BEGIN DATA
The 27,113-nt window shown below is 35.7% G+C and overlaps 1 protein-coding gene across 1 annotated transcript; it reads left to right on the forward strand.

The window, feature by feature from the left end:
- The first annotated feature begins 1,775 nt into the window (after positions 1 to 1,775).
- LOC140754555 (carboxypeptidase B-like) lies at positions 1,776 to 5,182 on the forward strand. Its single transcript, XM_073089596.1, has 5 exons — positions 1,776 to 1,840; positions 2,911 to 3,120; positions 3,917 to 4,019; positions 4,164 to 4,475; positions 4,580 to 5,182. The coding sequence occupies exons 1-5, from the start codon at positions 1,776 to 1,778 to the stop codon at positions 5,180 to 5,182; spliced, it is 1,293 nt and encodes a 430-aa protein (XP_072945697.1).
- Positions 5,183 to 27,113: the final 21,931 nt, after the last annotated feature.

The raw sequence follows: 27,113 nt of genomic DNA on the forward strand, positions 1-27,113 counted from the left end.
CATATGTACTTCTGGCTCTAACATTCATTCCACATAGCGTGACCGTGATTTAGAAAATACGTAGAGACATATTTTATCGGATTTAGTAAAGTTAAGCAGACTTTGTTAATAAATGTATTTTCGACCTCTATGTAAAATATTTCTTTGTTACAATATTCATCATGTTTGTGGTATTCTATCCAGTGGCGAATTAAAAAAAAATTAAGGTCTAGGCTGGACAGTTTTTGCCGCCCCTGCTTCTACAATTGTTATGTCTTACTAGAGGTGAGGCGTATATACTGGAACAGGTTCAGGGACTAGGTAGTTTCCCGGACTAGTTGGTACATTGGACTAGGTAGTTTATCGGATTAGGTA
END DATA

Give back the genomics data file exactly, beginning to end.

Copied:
The 27,113-nt window shown below is 35.7% G+C and overlaps 1 protein-coding gene across 1 annotated transcript; it reads left to right on the forward strand.

The window, feature by feature from the left end:
- The first annotated feature begins 1,775 nt into the window (after positions 1 to 1,775).
- LOC140754555 (carboxypeptidase B-like) lies at positions 1,776 to 5,182 on the forward strand. Its single transcript, XM_073089596.1, has 5 exons — positions 1,776 to 1,840; positions 2,911 to 3,120; positions 3,917 to 4,019; positions 4,164 to 4,475; positions 4,580 to 5,182. The coding sequence occupies exons 1-5, from the start codon at positions 1,776 to 1,778 to the stop codon at positions 5,180 to 5,182; spliced, it is 1,293 nt and encodes a 430-aa protein (XP_072945697.1).
- Positions 5,183 to 27,113: the final 21,931 nt, after the last annotated feature.

The raw sequence follows: 27,113 nt of genomic DNA on the forward strand, positions 1-27,113 counted from the left end.
CATATGTACTTCTGGCTCTAACATTCATTCCACATAGCGTGACCGTGATTTAGAAAATACGTAGAGACATATTTTATCGGATTTAGTAAAGTTAAGCAGACTTTGTTAATAAATGTATTTTCGACCTCTATGTAAAATATTTCTTTGTTACAATATTCATCATGTTTGTGGTATTCTATCCAGTGGCGAATTAAAAAAAAATTAAGGTCTAGGCTGGACAGTTTTTGCCGCCCCTGCTTCTACAATTGTTATGTCTTACTAGAGGTGAGGCGTATATACTGGAACAGGTTCAGGGACTAGGTAGTTTCCCGGACTAGTTGGTACATTGGACTAGGTAGTTTATCGGATTAGGTA